Slacking off on your health and fitness goals doesn’t happen overnight. According to the Laborer’s Health and Safety Fund of America, when it comes to fitness, it’s use it or lose it. After a week or so, your body can start “detraining,” which can be the beginning of a decline in overall fitness, pushing you further and further from your goals. By the time you slack off for two or three weeks, you’ll start seeing serious loss of strength and endurance – not to mention a negative change in your mood. Deteriorating mood and sleep quality can make it harder to get back to fitness building activities, so try to turn things around sooner rather than later.
If slacking off is how you spent your winter, it’s time to snap out of it. Shake off the winter blues and get back to it. When you hop back on the scale or attempt your first pull up after a less than stellar winter, don’t freak out. You might have gained a few pounds or lost some muscle, but that doesn’t mean you’re a lost cause. You just need to reset yourself. Keep track of your workouts and your diet to use as a means of motivation and accountability. Set yourself up for success and prepare your meals ahead of time so you don’t go off the rails again.
Don’t Freak Out
Ok. So you messed up a little bit this winter. Don’t freak out. It’s easy to get upset, blame yourself and go off the deep end, but coming unglued isn’t going to do you any good. Things like this happen. The important thing is to not totally lose your mind over it. Begin where you’re at.
“Falling off the horse is completely normal,” according to LifeHacker. “Everyone does it, and it doesn’t make you weak-willed or undisciplined. It makes you human.”
When you beat yourself up about slacking off with your diet or your exercise (or really anything else), one of two thing is going to happen. Either you’re going to be way too hard on yourself and it’s going to make you overcompensate, or you’re going to throw in the towel completely. If you fall prey to the former, you’re going to burn out fast, setting yourself up for another disappointment or possible injury. If you decide to run with your perceived defeat, you could end up doubling down on the damage done.
The best thing you can do in this situation is keep your cool and perform a little self-evaluation. LifeHacker suggests analyzing your strength and muscle loss and your fat gain. See where you stand, what ground you’ve lost and focus your attentions on where you want to be.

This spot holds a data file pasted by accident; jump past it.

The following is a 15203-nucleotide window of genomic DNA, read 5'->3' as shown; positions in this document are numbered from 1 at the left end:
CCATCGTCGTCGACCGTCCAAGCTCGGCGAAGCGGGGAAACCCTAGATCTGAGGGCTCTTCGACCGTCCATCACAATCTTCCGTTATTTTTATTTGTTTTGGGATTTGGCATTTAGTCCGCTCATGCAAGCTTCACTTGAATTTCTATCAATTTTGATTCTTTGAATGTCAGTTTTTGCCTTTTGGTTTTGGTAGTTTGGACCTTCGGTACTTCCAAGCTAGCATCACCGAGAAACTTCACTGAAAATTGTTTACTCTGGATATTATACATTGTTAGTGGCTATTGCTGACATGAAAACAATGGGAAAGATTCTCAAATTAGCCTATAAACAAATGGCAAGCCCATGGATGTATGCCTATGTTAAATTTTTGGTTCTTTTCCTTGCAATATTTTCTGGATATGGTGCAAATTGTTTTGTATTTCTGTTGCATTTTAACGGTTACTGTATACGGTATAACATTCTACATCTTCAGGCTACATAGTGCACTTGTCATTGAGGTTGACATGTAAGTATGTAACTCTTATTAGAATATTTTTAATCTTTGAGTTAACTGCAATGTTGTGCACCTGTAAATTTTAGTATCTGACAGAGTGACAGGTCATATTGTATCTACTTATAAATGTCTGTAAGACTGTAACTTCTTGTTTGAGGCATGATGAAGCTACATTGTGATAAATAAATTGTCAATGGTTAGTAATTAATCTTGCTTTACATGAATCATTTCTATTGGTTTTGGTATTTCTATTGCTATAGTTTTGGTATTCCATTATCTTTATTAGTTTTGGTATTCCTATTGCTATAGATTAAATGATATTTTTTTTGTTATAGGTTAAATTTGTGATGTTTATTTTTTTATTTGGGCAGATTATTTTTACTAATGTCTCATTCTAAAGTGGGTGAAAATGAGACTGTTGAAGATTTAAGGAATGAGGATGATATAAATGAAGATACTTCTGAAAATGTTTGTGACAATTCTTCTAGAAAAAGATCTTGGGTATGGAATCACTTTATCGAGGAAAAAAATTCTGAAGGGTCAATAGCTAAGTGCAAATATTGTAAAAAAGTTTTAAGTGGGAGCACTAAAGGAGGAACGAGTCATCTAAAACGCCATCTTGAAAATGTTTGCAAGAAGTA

Hit The Reset Button
Once you’ve calmed down and figured out where you stand with your health and fitness you can see this as an opportunity to hit the reset button. “After overindulging,” says Men’s Fitness, “whether it’s a meal, a day, or a week, jumping right back into a mini-reset afterwards will quickly have you looking and feeling your best again, encourage a speedy return to your normal training routine, and get you right back in control of your food and your cravings.”
A little reset can work wonders to not only get you back on track, but encourage you to keep on keepin’ on. LifeHacker lays out a day by day plan for a weeklong reset. “The penultimate step is to designate a week to get back on your program – we’ll call this ‘Reboot Week’ – and create a detailed list of all the things you have to do.”
They break it down into steps as small as “get in car” and “drive to gym,” but as long as you have a solid plan to get back on track, you’ll be golden. Set some reasonable goals, like getting to the gym three days a week or nailing your planned calorie intake within 3 percent or so, and hit them consistently all week. “It doesn’t matter if you’ve completely lost all of your strength (which you likely didn’t) or if you’re still up 10 pounds on the scale,” says LifeHacker. “Focus on getting through your checklist.” Each success, no matter how small, is a step in your desired direction.
Keep Track Of What You’re Doing
Keeping track of what you’re doing is important whether you’ve recently slipped up or not. Keeping a journal of your food and your workouts can be a huge motivator and keep you accountable. Plus, you’ll have a record of all of your accomplishments to look back on when you’re feeling frustrated or plateaued.
Men’s Fitness suggests starting your journal at your lowest moment after you fall off the wagon. “Starting at that moment, write down your meals, snacks and drinks – everything – for a few days. That should be enough to help you stay accountable to what’s actually going into your body. No excuses.”
Don’t stop there. Track your workouts, too. “Record the exercises you performed, the weight you lifted and the number of sets and repetitions,” suggests BodyBuilding.com. “This will help to keep you consistent with your exercise program, eliminate missing exercises and help when you want to progress in your exercises.”
Another way to keep yourself on top of your goals is to prepare as much as you can ahead of time. This is especially true with your diet. Get into the habit of meal prepping, planning all of your meals out for a few days at a time, or even the entire week. Meal prep can save you time and willpower. If you’ve got a good plan of what you’re eating ahead of time, you’re not going to be tempted to hit the vending machine or the drive thru.
Don’t be discouraged or overwhelmed by winter laziness. Pick yourself back up and don’t freak out. You can get back on track and achieve your goals. Reset your diet and exercise routine by planning a reboot week. Keep track of all of your successes and failures. And prepare yourself for continuing success in the future by prepping your meals and taking the pressure off of your willpower.